In this issue of Blood, Rowan et al demonstrate that driver mutations for human T-cell leukemia virus (HTLV)–associated adult T-cell leukemia lymphoma (ATLL) can be identified years before the clinical manifestations of disease are apparent.1 

Multihit model for selection of HTLV-1–infected cells to become ATLL cells as a result of multiple intrinsic and extrinsic forces. Virus infection of CD4+ lymphocytes initially results in polyclonal infection (indicated by cells of different color with provirus shown in the nucleus). Expression of HTLV-1 Tax promotes oligoclonal expansion of infected T cells and genetic instability. Immune responses select for T cells with low levels of Tax expression. Driver mutations result in further selection resulting in ATLL in those individuals in which multiple “hits” have occurred to produce a lymphoproliferative malignancy.

Multihit model for selection of HTLV-1–infected cells to become ATLL cells as a result of multiple intrinsic and extrinsic forces. Virus infection of CD4+ lymphocytes initially results in polyclonal infection (indicated by cells of different color with provirus shown in the nucleus). Expression of HTLV-1 Tax promotes oligoclonal expansion of infected T cells and genetic instability. Immune responses select for T cells with low levels of Tax expression. Driver mutations result in further selection resulting in ATLL in those individuals in which multiple “hits” have occurred to produce a lymphoproliferative malignancy.

HTLV-1 has infected 5 to 20 million individuals.2  This retrovirus was identified 40 years ago as the cause of an aggressive T-cell malignancy.3  However, several key questions stymied researchers until recently. Why do only 2% to 5% of HTLV-1–infected individuals develop ATLL? Why does ATLL develop almost exclusively in individuals infected for many decades? How can one predict which individuals are at greatest risk of developing ATLL?

HTLV-1 is a retrovirus that encodes 2 oncoproteins, designated transactivator protein (Tax) and helix basic zipper protein (Hbz).4  Tax promotes the expression of viral structural and enzymatic proteins. Thus, viral particles are abundantly expressed from acutely infected cells, which spread to uninfected cells during the first several weeks after acquisition of infection (see figure). The viral envelope imparts tropism for CD4+ lymphocytes.5  Tax also promotes cell proliferation, resistance to apoptosis, and genetic instability. This results in the expansion of infected clones possessing various genetic defects. Hbz promotes expression of regulatory T-cell markers in infected cells.6  Thus, the number of infected CD4+ lymphocytes expands through clonal amplification over subsequent decades of infection, with selection of variants carrying mutations that promote T-lymphocyte proliferation and survival. Tax is also highly immunogenic, as are HTLV-1 structural and enzymatic proteins induced by Tax.7  Thus, selection also occurs for T cells producing very low levels of Tax.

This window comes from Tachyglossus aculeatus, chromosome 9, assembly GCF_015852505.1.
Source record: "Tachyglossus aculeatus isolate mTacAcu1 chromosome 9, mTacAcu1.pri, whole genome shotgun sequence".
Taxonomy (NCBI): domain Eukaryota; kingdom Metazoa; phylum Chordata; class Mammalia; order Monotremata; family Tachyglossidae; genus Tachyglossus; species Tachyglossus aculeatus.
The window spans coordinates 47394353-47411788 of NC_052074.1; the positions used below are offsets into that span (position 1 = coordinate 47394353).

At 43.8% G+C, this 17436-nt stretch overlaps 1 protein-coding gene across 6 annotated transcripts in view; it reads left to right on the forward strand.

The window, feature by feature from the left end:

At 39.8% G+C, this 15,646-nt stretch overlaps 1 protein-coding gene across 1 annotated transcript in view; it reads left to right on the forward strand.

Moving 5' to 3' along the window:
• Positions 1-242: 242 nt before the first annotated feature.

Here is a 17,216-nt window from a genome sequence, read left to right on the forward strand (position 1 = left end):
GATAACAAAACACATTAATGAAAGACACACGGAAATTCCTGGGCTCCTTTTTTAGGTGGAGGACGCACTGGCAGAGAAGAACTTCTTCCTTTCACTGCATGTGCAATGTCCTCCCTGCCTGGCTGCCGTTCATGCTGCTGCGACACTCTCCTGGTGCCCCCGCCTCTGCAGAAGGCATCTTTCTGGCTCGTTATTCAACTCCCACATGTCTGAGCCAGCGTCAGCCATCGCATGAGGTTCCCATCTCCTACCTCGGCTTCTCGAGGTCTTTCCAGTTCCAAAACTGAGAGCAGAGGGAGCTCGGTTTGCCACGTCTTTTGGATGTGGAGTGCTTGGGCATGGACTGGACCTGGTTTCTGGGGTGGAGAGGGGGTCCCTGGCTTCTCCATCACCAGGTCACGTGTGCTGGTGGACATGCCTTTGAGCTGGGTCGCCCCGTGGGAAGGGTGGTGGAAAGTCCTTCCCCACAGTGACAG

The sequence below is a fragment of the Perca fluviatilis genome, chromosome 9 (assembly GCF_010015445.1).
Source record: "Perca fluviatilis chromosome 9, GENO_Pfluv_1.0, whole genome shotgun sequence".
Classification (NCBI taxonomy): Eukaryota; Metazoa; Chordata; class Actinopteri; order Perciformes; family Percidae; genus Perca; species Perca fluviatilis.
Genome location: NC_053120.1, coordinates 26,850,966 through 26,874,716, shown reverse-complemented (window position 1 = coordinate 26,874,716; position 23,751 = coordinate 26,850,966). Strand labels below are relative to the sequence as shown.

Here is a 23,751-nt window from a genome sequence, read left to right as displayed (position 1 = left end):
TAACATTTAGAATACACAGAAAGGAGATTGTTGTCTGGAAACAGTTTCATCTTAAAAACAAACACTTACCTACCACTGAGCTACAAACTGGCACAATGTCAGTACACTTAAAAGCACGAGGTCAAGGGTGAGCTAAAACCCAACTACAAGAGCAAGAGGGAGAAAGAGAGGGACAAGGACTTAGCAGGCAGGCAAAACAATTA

A recent landmark description of the genomic landscape of ATLL provided answers to a number of questions in the field.8  This work showed a high rate of mutations in ATLL, consistent with the defects in DNA repair described in HTLV-1–infected cells.9  Particularly high rates of mutation were noted in the “Tax interactome” (ie, genes transcriptionally or posttranscriptionally activated by Tax), thus replacing the driving force of Tax.10  Mutations were identified in immune response genes, as expected from the antigenic properties of HTLV-1 proteins. Tumor suppressors were frequently inactivated, including TP53, CDKN2A, and Notch pathway genes. Particularly striking were gain-of-function mutations in genes involved in T-cell receptor and NF-κB pathway signaling, including phospholipase γ1, protein kinase Cβ, caspase-recruitment domain containing protein 11, and interferon regulatory factor 4. Moreover, there were frequent loss-of-function mutations or deletions in regulators of this pathway. Collectively, these genes were designated potential ATLL driver mutations.